Protest clampdown mud on Naidu
Skywatcher Sharad wakes up to snags
Patwa and protege in power tussle
Work first, babies next
Sonia in election & selection gamble
Mulayam takes Sakshi battle to Etah
Jittery BJP on poll put-off mission
Textile town breathes easy

 
 
PROTEST CLAMPDOWN MUD ON NAIDU 
 
 
FROM G.S. RADHAKRISHNA
 
Hyderabad, Aug. 6: 
The Andhra Pradesh government has set new records of violence by suppressing power tariff protesters in the state, the Congress has claimed.

In the past two months, the Chandrababu Naidu administration has come down ruthlessly on the agitators demanding a rollback in the tariff hike, the Congress alleged.

“In the 80-odd lathicharges and eight police firings, nearly 2,000 persons, including 800 women, have been injured. About 650 criminal cases have been booked against agitators from the CPI.

Activists from the CPM and the Congress and about 5,000 people, including 1,700 women, have been taken into custody,” said leader of Opposition in the Assembly Y.S. Rajasekhara Reddy in a representation to the National Human Rights Commission.

Committed to World Bank-funded power reforms in the state, Naidu repressed the agitation in “novel” ways, the Congress said. Naidu reportedly let loose the newly-formed private army of the party, Telugu Sena, against the agitators.

The police allegedly innovated “new” methods to deter the anti-power hike agitators: from spreading barbed wires on streets to restrain agitators, they were seen dragging numerous women away, using their own sarees or dupattas as a noose on the women’s necks. “I wish to know which rule authorises the police to drag women like dogs and animals on the road,” demanded Reddy.

Ironically, the “various uses” of the dupatta were discussed in the state Cabinet and the police were lauded by the Desam ministers for their “novel” method to contain the agitating women.

Reddy has sought an independent inquiry under section 17(ii) of the Protection of Human Rights Act, 1993, into Naidu’s role in inciting partymen and the police to beat up agitators.

The Congress leader demanded registration of criminal cases against errant police officers and adequate monetary compensation for the injured.

The rights commission was also informed that the police videographed the agitations to blackmail the participants with threats of police cases. The police taped the presence of political leaders and their supporters during the protests. Later the activists were reportedly booked under Goonda Act whenever they were found participating in political agitations.    


 
 
SKYWATCHER SHARAD WAKES UP TO SNAGS 
 
 
FROM JAYANTA ROY CHOWDHURY
 
New Delhi, Aug. 6: 
The government plans to ground ageing Indian Airlines and Alliance Air aircraft with a history of technical snags.

“I have called for the technical history of all old planes with the national carrier and will review problem crafts with the airline’s board, engineers and pilots,” civil aviation minister Sharad Yadav told The Telegraph in an interview. “If any are repeatedly giving trouble, they will have to go.” The first round of meeting with the Indian Airlines board has been held and more will follow soon.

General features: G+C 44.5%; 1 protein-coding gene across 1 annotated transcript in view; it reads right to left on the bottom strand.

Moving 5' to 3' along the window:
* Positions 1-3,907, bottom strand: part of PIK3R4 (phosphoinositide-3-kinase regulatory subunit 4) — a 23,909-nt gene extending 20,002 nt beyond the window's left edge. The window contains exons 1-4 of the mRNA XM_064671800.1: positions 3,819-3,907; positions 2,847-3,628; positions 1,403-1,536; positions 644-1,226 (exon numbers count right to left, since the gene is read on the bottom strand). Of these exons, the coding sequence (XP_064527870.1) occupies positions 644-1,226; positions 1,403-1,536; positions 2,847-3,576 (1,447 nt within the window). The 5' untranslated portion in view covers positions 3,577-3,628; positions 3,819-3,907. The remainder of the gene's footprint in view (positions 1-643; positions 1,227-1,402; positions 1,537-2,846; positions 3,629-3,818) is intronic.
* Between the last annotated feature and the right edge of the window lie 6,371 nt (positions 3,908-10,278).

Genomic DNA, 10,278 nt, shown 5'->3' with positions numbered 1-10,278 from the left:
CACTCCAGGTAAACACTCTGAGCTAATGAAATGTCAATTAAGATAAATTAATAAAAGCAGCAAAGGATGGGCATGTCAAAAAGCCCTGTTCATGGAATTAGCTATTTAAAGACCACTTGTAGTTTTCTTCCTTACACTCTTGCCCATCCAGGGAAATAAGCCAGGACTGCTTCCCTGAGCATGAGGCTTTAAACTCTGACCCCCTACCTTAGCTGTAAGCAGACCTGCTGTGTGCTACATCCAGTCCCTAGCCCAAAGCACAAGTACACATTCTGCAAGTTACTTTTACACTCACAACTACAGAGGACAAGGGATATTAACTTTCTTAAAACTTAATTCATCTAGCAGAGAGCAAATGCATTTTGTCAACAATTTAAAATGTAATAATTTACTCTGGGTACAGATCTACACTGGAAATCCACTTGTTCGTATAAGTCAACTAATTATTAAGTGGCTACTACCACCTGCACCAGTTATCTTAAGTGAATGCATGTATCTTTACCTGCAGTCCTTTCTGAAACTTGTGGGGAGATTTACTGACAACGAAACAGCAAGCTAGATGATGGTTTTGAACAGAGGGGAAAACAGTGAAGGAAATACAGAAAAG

The minister’s move comes as a surprise after the government’s announcement that Alliance Air’s fleet of a dozen aged Boeings would not be grounded in the aftermath of the Boeing 737-200 crash in Patna. It had opposed all demands to the contrary, claiming that they were in good shape.

Explaining this turnaround, Yadav said: “There is a sense of insecurity and it is my job to relieve it.”

“But this does not mean old aircraft are necessarily in bad shape. They are not. Our maintenance engineers are among the best,” the minister hastened to add. “Even the International Civil Aviation Organisation and the US Federal Aviation Authority have praised our engineering workshops.”

The veteran socialist leader has announced in Parliament that the government will buy 30-35 planes for Indian Airlines, which will be inducted over one-and-a-half to two years. These planes are meant to replace the ageing Boeing 737s and Airbus 300s.

After dithering over the purchase for nearly a decade, the airlines and its bureaucratic and political masters last week finally announced financial bids from shortlisted competitors.

The plan to buy replacement aircraft dates back to the Narasimha Rao regime. But dilly-dallying by an uninterested bureaucracy and a succession of aviation ministers, who were more keen on commercially unviable 50-seater planes, held up the purchase plans.

Matters came to a head during the BJP-led government’s tenure, when two successive Indian Airlines chiefs were sacked for opposing the purchase of 50-seater French aircraft for its subsidiary, Alliance Air, and demanding, instead, purchase of replacement aircraft.

As part of his efforts to “relieve insecurity” about Indian skies, Yadav said: “We plan to cover the entire Indian aerospace with a chain of new Raytheon secondary radars by March next year. This will help guide planes wherever they are.” The four nodal radars of this chain will be located at Nagpur, Varanasi, Mangalore and Berhampore.

Yadav, who has had his fair share of trouble with hijackings, mishaps at airports and crashes since he took over, said he wanted airport security to be tightened.